To solve these challenges, Kirkness suggests working with an engineer who understands cannabis cultivation and how to properly heat and cool the facility with the business’s goals in mind. “With an engineer or an engineering firm, you’re getting someone who’s familiar with the different types of equipment and what each type of equipment is best suited toward and how they can fit all those complicated puzzle pieces together into a system that best meets your needs, both immediately and for potential expansion.”
3. Work with a company that has cannabis experience.
HVAC companies and engineers working on cannabis facilities should have past experience with the industry, Kirkness says.
“Climate control is an area that directly impacts your bottom line and your profit margins, and it’s not something that you want to be fiddling around with,” he says. “It’s something that you want to be able to turn on and it works, and it provides you with the history, the real-time data and, ultimately, the growing conditions that you want to be able to make the product that you are striving for within the really stringent tolerances that are allowed.”
Tips from Mark Dieser, President, D2E Solutions
4. Choose equipment that supports your facility design and cultivation goals.
Finding the right climate control equipment for an indoor grow depends on a facility’s space requirements, as well as what the cultivator wants to achieve in their grow rooms, according to Dieser.
“The conditions [growers] want to achieve—that being temperature and relative humidity—can and does dictate the type of equipment and/or the size of the mechanical systems,” he says. “The size of the rooms is also another big item.”
Grow rooms are more intense environments than standard buildings, and they require more effort to remove moisture and heat, Dieser adds. Depending on the lighting and whether the space has one or multiple tiers of plants, there is a significant amount of energy per square foot of usage, which is a unique situation for HVAC systems, he says.
“It’s out of the norm for a lot of systems,” Dieser says. “You typically don’t see this kind of energy density, and design of the system [as it relates] to multiple things, such as the room temperature, relative humidity and the discharge temperature, or the air cooling the room, which all plays into what type of equipment you will need for the grow rooms.”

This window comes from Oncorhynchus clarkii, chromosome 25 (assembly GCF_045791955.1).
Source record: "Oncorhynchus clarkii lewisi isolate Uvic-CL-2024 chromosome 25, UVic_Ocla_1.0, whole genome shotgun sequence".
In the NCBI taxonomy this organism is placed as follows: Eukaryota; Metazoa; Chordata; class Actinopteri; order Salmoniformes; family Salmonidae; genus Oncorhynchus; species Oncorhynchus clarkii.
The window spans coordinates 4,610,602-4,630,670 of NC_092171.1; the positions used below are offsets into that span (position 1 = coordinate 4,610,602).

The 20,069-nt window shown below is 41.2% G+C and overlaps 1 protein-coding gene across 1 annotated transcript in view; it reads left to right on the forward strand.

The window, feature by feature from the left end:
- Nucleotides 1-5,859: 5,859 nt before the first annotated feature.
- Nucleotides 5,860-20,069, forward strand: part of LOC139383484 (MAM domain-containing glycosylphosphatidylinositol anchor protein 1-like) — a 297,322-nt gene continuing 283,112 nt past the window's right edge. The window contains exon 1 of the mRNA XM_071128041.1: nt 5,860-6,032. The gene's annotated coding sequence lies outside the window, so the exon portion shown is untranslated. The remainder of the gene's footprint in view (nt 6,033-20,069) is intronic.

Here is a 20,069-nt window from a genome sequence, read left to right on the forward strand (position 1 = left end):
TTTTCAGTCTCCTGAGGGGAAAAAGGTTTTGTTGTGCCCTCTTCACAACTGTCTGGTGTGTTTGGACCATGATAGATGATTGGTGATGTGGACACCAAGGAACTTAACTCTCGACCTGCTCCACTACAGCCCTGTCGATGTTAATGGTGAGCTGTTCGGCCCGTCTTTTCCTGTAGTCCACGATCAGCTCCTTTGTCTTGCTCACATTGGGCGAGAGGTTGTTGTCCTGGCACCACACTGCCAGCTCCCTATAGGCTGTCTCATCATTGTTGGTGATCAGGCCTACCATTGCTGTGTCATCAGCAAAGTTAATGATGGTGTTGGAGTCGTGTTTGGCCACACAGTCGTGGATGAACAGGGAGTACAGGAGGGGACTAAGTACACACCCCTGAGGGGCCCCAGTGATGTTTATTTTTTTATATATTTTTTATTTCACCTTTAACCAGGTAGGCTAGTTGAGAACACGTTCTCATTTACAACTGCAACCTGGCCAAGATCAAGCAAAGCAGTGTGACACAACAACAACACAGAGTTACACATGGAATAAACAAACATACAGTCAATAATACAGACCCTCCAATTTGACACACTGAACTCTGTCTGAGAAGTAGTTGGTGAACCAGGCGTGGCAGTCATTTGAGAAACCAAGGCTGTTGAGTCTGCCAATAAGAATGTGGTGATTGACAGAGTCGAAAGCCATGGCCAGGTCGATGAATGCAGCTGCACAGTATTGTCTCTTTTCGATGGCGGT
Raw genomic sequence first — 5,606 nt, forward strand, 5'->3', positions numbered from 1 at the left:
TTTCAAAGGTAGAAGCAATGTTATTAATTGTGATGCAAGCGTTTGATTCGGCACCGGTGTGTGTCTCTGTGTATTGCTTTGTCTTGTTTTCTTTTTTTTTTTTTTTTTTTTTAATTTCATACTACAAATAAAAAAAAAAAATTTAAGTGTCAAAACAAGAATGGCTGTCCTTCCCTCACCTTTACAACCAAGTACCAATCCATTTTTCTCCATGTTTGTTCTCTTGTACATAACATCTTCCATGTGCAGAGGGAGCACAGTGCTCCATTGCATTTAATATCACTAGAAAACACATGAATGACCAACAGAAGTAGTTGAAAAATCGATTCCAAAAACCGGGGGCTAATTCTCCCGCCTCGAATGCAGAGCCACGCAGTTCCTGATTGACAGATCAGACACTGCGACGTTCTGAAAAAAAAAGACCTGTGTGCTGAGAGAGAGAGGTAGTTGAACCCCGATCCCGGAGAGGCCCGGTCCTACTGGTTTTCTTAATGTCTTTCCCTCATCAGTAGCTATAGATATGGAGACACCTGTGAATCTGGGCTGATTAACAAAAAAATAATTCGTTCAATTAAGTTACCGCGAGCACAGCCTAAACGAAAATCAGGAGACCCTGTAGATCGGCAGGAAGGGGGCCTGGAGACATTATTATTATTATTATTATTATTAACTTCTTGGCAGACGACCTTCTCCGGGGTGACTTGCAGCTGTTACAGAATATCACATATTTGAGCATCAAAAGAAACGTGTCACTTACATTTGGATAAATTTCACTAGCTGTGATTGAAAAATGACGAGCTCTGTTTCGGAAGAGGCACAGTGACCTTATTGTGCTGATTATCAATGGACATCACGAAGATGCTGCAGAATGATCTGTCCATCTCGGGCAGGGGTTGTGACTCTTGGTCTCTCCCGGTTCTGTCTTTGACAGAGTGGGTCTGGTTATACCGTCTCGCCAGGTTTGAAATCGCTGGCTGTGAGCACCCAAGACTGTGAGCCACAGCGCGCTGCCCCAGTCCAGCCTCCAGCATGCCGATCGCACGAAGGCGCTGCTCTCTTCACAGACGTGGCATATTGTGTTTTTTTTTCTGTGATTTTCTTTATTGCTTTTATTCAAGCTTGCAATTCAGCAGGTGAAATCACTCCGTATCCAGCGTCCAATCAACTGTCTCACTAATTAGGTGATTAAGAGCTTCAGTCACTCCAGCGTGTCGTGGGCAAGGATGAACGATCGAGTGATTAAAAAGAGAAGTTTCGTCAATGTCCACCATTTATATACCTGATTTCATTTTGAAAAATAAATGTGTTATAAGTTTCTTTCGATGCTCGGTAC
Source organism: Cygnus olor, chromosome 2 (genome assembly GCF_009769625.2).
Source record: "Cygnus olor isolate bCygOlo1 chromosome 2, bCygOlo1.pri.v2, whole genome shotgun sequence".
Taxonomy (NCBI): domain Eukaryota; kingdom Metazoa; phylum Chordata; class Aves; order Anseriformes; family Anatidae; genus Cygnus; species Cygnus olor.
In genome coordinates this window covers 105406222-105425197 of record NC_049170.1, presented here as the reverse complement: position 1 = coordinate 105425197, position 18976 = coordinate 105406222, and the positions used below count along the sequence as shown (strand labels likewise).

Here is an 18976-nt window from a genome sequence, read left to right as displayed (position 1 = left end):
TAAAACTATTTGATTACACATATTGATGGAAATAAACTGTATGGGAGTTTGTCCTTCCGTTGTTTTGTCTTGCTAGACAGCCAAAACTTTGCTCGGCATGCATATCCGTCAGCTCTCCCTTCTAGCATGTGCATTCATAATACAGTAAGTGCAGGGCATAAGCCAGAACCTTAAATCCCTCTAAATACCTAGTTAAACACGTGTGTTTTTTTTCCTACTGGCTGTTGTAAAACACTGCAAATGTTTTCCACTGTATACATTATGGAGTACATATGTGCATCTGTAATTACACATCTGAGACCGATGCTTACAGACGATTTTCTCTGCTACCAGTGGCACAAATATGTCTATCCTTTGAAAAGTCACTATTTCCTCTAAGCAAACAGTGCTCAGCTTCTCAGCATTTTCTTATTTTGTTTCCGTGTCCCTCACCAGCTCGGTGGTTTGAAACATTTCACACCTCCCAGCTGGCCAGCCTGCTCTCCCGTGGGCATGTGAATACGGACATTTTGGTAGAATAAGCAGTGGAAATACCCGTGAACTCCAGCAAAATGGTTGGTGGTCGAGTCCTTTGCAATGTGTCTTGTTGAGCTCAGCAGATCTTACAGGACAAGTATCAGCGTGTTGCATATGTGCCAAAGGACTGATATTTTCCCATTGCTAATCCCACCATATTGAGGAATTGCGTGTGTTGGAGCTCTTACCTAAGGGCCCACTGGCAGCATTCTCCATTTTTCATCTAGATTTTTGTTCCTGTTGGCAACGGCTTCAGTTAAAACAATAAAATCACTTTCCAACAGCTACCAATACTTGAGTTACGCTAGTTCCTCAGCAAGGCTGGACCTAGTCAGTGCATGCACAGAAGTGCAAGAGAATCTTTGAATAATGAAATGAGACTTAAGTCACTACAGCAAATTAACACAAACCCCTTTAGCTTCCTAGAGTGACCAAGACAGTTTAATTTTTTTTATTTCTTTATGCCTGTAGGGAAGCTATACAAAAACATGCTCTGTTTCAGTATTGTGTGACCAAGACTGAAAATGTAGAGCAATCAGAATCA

5. Plan the facility design before it’s built out.
In addition to working with engineers who are experienced with cannabis cultivation facilities, cultivators should also carefully plan out the facility design before the build-out phase, Dieser says. In order to do this, growers need to decide how they want to lay out their rooms, as well as standard operating procedures and how they would like the business to operate internally, he says.
“Some grow rooms have spacious and easy-to-access tables and plants, and others, they pack them very densely, which can change your design requirements and how you’re attempting to achieve the cooling and dehumidification of the space,” Dieser says.
By planning the facility design in advance, cultivators and engineers can more clearly see the bigger picture and determine what kind of climate control equipment is needed to best serve the space.
“I often see project teams put the cart before the horse—they look to get things up and running as fast as possible, and perhaps they go so fast that they may not have given everything the adequate thought,” Dieser says. “There are quite often a lot of changes, and the cultivators know what they want to do in their space, but I think the design of the HVAC system is something that does take a little bit of time to make sure that everybody understands what they’re trying to achieve. Going quickly is good, but sometimes I think it causes rework or issues where they’ve got to change things, so planning before they start building something—whatever little bit that may be—is well worth it. »